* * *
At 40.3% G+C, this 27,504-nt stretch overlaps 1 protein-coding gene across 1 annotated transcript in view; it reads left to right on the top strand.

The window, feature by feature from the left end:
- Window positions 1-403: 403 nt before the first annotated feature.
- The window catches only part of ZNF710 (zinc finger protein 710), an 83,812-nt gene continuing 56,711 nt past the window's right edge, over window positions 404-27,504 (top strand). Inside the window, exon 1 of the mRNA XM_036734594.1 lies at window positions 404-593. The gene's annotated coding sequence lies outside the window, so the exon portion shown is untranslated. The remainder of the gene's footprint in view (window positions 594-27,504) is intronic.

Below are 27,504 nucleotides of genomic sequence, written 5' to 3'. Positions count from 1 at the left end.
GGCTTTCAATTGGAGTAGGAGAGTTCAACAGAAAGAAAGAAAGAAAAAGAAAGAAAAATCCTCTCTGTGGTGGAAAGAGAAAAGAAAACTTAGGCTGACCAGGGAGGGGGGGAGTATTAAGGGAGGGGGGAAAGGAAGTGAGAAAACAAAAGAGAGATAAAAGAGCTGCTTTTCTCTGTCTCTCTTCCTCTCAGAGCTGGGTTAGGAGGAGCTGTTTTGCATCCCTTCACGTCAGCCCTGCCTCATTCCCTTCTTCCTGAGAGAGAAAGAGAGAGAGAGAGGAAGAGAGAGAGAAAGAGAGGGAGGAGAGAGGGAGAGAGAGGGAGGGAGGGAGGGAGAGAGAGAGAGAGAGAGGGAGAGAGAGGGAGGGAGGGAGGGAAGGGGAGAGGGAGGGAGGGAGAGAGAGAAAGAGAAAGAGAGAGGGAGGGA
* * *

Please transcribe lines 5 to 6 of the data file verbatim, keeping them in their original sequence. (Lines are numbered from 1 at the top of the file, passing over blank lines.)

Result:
Below are 27,504 nucleotides of genomic sequence, written 5' to 3'. Positions count from 1 at the left end.
GGCTTTCAATTGGAGTAGGAGAGTTCAACAGAAAGAAAGAAAGAAAAAGAAAGAAAAATCCTCTCTGTGGTGGAAAGAGAAAAGAAAACTTAGGCTGACCAGGGAGGGGGGGAGTATTAAGGGAGGGGGGAAAGGAAGTGAGAAAACAAAAGAGAGATAAAAGAGCTGCTTTTCTCTGTCTCTCTTCCTCTCAGAGCTGGGTTAGGAGGAGCTGTTTTGCATCCCTTCACGTCAGCCCTGCCTCATTCCCTTCTTCCTGAGAGAGAAAGAGAGAGAGAGAGGAAGAGAGAGAGAAAGAGAGGGAGGAGAGAGGGAGAGAGAGGGAGGGAGGGAGGGAGAGAGAGAGAGAGAGAGGGAGAGAGAGGGAGGGAGGGAGGGAAGGGGAGAGGGAGGGAGGGAGAGAGAGAAAGAGAAAGAGAGAGGGAGGGA